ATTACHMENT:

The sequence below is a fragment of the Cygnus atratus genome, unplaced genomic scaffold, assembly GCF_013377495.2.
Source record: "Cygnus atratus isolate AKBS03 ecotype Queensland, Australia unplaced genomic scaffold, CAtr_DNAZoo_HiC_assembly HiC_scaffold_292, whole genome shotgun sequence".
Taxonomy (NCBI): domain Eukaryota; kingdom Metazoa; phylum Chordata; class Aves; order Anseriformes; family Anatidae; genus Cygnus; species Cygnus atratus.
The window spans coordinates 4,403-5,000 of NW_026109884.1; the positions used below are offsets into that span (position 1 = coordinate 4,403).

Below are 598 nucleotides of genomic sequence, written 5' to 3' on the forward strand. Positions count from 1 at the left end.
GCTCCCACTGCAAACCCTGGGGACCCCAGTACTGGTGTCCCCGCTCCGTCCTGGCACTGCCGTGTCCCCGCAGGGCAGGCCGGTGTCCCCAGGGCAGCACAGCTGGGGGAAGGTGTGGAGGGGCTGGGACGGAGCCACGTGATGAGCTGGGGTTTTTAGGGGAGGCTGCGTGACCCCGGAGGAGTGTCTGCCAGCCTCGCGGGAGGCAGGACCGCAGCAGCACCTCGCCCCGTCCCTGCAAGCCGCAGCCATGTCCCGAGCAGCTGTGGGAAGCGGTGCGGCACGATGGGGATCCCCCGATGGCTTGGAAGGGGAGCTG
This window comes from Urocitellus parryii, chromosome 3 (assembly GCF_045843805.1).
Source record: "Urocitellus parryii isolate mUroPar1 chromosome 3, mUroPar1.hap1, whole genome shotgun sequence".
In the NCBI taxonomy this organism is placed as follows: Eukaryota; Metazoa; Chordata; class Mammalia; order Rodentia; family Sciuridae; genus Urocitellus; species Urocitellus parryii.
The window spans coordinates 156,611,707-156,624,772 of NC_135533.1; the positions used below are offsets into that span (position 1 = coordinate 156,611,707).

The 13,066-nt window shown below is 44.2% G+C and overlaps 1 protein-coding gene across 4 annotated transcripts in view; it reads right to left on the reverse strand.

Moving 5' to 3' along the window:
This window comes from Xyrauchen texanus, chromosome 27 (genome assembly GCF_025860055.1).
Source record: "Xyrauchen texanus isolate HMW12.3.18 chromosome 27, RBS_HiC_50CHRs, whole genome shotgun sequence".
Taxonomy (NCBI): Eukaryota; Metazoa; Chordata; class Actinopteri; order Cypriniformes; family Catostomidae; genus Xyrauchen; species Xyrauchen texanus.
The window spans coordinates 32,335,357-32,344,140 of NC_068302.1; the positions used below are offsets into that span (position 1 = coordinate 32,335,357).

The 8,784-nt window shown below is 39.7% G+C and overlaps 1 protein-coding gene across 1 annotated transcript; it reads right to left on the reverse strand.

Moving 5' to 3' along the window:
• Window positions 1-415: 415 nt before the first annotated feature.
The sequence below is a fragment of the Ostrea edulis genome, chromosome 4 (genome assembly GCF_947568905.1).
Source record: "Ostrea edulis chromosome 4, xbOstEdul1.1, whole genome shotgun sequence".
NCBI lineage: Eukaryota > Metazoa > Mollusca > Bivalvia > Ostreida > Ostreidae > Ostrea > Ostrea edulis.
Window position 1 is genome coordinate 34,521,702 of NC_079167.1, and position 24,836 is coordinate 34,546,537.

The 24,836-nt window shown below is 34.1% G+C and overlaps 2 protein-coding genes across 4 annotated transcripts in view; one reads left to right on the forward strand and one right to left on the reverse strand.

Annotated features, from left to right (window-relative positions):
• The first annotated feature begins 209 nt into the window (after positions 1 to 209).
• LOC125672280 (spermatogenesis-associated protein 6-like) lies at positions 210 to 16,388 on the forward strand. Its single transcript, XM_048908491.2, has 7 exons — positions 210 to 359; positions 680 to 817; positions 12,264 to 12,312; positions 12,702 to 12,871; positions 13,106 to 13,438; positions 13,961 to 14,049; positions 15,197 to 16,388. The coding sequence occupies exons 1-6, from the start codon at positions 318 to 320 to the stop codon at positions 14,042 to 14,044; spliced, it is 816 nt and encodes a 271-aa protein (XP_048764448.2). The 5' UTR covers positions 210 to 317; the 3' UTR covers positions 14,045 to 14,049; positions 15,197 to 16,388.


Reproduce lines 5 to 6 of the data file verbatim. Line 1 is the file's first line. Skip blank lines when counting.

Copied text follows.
Below are 598 nucleotides of genomic sequence, written 5' to 3' on the forward strand. Positions count from 1 at the left end.
GCTCCCACTGCAAACCCTGGGGACCCCAGTACTGGTGTCCCCGCTCCGTCCTGGCACTGCCGTGTCCCCGCAGGGCAGGCCGGTGTCCCCAGGGCAGCACAGCTGGGGGAAGGTGTGGAGGGGCTGGGACGGAGCCACGTGATGAGCTGGGGTTTTTAGGGGAGGCTGCGTGACCCCGGAGGAGTGTCTGCCAGCCTCGCGGGAGGCAGGACCGCAGCAGCACCTCGCCCCGTCCCTGCAAGCCGCAGCCATGTCCCGAGCAGCTGTGGGAAGCGGTGCGGCACGATGGGGATCCCCCGATGGCTTGGAAGGGGAGCTG